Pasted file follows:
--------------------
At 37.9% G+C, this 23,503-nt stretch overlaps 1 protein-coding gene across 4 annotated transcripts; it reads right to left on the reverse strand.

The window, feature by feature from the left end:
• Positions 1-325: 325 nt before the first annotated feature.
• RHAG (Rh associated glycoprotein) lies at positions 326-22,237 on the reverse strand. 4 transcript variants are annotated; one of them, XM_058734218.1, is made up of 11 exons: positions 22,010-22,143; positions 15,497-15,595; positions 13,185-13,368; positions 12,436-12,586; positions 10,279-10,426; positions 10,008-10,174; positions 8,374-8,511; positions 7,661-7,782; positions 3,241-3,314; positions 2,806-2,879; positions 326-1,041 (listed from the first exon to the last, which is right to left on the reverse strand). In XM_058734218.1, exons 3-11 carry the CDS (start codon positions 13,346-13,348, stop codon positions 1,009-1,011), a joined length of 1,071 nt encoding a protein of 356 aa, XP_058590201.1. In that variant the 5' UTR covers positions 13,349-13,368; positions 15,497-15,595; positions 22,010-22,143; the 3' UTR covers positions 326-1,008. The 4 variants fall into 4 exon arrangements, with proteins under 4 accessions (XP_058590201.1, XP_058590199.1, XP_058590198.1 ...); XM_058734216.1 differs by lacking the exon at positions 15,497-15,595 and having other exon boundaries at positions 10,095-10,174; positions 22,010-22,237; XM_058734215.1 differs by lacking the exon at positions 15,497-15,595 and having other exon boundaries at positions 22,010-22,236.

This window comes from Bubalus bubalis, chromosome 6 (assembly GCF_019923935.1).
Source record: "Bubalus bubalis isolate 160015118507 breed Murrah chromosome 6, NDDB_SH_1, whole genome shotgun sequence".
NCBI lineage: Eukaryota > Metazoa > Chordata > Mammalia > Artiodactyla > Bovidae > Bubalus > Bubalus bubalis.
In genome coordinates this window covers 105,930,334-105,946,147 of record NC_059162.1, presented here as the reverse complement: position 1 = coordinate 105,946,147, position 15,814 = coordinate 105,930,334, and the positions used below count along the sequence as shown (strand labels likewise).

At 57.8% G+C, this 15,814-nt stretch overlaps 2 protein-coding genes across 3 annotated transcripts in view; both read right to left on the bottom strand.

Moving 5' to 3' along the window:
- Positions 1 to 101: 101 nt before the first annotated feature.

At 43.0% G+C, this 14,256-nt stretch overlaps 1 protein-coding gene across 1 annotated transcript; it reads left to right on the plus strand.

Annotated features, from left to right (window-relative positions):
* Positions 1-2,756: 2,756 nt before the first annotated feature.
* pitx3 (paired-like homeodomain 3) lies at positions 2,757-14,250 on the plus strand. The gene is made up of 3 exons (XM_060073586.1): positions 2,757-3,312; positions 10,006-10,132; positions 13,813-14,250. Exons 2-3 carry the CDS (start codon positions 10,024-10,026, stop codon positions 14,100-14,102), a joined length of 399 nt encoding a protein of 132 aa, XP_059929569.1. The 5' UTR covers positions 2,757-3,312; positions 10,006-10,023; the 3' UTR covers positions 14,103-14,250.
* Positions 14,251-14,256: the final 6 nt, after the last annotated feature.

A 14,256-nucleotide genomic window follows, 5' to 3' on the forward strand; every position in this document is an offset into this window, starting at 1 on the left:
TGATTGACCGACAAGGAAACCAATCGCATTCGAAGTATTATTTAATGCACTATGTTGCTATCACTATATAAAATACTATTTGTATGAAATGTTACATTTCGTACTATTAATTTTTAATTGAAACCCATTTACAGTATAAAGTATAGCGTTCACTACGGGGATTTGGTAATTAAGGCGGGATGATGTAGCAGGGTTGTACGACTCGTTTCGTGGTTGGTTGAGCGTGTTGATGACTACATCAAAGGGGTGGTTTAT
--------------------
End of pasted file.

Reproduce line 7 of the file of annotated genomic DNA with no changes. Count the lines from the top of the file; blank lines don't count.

NCBI lineage: Eukaryota > Metazoa > Chordata > Mammalia > Artiodactyla > Bovidae > Bubalus > Bubalus bubalis.